Tag: elevator pitch

This might also be called how to schmooze without schmoozing. Schmooze is a slang term meaning, “To converse casually, especially in order to gain an advantage or make a social connection.”   Shmoozing has a slight negative connotation insomuch as the effort is to “gain an advantage”, but that’s exactly what most people are doing (or trying to do) at business conferences, trade shows, golf courses, and dinner parties. It is part of marketing, but it need not be duplicitous or a negative, at all. Stick to who you are and what you do, but choosing your words carefully – and well in advance.

Business Environment.   Conventions can be rushed, crowded, loud places. A dinner party is likely to be a cozier, quieter affair. Adjust what you say to fit the occasion. Your goal, however, is to spend less time talking about what you do as getting others to talk about what they do. That’s the best way of discovering possible overlapping business interests.

Research.  If you know who is going to be at a business event and you are likely to have face to face time with them, spend 10-15 minutes catching up on the latest news relevant to them or their company. Try to have some meaningful questions prepared in advance.

Thirty Seconds or Less.  You can find a lot around the web on the Elevator Pitch. Simply, it is meant to be a fast, memorable introduction to others who you meet – wherever you meet them. This could be a business convention, trade show, dinner party, or just about anyone with whom you strike up a conversation. Normally, it is about 30 seconds, but even that can be too long.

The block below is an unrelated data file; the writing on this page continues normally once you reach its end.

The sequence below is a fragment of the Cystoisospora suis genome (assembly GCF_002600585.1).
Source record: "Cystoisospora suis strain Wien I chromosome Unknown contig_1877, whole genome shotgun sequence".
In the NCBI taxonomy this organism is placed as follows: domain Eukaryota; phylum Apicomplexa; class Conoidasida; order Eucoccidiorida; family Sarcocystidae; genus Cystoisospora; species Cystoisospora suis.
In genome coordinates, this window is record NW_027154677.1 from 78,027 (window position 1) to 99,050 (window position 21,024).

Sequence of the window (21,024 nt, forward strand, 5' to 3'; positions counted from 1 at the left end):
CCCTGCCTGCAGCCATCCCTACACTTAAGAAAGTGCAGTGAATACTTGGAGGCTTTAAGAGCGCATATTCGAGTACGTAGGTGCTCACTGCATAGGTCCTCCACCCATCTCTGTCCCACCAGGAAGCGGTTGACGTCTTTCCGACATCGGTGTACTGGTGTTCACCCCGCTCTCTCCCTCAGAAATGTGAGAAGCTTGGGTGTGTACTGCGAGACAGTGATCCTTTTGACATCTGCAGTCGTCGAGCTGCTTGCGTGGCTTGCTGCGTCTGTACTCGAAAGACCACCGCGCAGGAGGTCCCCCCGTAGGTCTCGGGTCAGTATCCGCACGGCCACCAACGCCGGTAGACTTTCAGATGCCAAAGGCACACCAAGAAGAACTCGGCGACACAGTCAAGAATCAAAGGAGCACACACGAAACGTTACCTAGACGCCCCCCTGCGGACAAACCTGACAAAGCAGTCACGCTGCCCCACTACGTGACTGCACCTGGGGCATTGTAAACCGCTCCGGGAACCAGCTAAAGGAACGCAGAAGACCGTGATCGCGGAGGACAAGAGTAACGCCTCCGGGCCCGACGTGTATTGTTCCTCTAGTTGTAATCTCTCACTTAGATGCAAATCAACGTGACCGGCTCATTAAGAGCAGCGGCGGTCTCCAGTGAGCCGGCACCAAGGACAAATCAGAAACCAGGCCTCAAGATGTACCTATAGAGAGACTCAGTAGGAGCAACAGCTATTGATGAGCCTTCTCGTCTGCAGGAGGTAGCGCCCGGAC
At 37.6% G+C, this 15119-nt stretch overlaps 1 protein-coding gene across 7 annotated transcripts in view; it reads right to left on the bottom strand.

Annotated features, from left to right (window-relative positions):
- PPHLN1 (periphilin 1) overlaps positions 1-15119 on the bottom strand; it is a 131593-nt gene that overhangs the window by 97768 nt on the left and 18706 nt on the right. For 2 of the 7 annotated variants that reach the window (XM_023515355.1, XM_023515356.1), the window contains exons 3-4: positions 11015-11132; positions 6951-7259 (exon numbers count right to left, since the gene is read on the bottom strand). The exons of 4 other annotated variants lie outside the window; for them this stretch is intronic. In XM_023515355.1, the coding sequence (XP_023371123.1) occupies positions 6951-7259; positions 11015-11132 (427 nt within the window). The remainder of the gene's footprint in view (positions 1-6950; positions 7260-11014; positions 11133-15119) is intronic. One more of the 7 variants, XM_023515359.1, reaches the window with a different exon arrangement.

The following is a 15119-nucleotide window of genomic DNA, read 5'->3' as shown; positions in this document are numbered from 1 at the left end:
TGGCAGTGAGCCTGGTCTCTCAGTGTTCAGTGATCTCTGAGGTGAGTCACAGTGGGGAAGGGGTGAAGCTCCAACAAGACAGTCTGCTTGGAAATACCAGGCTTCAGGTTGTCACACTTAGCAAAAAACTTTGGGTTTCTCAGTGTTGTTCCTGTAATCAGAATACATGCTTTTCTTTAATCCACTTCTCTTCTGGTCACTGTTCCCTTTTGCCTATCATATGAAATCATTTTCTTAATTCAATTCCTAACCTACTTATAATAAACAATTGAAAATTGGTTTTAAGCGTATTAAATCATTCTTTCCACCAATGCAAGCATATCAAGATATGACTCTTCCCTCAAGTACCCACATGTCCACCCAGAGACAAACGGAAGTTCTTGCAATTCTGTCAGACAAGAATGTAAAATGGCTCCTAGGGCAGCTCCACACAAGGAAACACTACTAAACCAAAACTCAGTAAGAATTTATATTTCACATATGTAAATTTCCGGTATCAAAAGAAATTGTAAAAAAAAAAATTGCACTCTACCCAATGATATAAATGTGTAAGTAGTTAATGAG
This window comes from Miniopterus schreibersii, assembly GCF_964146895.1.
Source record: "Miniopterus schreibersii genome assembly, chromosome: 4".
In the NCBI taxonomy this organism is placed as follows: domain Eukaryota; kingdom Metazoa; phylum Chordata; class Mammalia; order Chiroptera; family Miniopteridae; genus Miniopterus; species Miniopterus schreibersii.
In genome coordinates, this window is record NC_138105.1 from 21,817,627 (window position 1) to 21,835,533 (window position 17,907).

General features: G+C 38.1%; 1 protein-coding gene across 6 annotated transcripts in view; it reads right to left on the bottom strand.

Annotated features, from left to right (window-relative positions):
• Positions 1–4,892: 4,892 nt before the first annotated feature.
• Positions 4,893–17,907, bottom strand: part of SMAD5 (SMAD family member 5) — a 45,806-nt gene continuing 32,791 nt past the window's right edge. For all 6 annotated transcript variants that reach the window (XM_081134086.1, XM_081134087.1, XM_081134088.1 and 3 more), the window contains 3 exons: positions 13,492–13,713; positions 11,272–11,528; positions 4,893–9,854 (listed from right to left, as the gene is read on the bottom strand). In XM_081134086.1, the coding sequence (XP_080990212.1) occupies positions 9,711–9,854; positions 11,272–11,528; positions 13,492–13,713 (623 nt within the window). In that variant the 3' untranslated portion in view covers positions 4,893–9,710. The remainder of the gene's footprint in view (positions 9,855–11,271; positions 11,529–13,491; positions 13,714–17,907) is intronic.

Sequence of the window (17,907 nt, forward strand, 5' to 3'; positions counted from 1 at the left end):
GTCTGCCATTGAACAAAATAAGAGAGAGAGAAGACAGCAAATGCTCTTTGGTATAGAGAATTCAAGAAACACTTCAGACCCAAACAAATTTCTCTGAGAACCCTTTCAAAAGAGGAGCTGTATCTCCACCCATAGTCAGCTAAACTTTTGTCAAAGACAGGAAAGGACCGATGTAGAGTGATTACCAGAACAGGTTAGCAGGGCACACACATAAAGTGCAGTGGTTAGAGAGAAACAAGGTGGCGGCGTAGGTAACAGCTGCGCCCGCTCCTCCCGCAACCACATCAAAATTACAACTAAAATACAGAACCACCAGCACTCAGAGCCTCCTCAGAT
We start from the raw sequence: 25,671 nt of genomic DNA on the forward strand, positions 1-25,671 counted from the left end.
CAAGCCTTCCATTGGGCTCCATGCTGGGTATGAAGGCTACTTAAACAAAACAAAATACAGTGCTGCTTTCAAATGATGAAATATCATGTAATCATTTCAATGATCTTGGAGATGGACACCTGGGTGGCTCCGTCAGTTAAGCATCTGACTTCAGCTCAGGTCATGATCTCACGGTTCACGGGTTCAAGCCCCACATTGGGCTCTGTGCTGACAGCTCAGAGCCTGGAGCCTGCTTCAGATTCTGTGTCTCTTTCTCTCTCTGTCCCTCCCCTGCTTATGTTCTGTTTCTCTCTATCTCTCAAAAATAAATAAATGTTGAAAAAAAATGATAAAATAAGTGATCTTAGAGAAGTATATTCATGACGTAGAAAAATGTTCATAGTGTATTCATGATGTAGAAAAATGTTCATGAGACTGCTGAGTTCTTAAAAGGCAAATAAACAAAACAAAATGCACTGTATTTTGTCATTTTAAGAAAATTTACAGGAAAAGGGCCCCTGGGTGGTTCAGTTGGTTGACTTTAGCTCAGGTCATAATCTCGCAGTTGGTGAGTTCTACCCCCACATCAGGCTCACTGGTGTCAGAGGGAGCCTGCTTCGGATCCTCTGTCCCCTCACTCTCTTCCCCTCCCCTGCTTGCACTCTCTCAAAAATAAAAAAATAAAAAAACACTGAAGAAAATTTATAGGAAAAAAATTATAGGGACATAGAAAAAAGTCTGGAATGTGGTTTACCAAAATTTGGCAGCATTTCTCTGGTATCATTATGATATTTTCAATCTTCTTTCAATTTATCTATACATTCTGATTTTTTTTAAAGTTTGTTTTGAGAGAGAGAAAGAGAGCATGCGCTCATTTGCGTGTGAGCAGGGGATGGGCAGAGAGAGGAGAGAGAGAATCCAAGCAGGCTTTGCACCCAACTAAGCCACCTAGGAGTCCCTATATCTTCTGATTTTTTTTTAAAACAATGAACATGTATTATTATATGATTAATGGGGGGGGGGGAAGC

The ONE THING. You likely have the best idea of what your business needs most, now. That’s your ONE THING. If possible and appropriate, fitting this ONE THING into your Elevator Pitch gives your introduction an “actionable” component, above and beyond whatever other interest might exist. You may have a list of several things, suffice that you should fit the “ONE THING” to the person in front of you. An executive might be able to get you a discount on advertising; a recruiter might be able to refer a qualified programmer; etc.

Business Cards. Always have several of your own cards available to distribute; always try to get business cards from those you meet. Follow up with, “It was a pleasure to meet you at…” style letter, 2-3 days following the event. If you saw any overlapping business interests, bring them up as topics for further discussion.

Social Environments – All of the above, but spending 10 seconds or less introducing yourself or your ONE THING. Customize your one thing to your audience here, too. If you are running a crowdfunding project, you could focus on that.

People do like being in a position to help others, but they don’t like wasting their time or risking their reputation or credibility. A veteran investor or businessman can readily tell within 1-2 minutes if someone is serious and/or realistic about a project or not.

The world is not static. It moves, people move, talk, interact, reach agreements, do business. The goal within all of this is to create opportunities and possibilities for things to move in your direction. Standing in the corner minding your own business has a high likelihood of leaving you standing there all alone. The more you mingle, the more people will be interested in mingling with you.

Don’t expect to impress or make a hit with everyone, nor do you need to. Expect to make some mistakes, but move past them. The worst anyone can do is say no.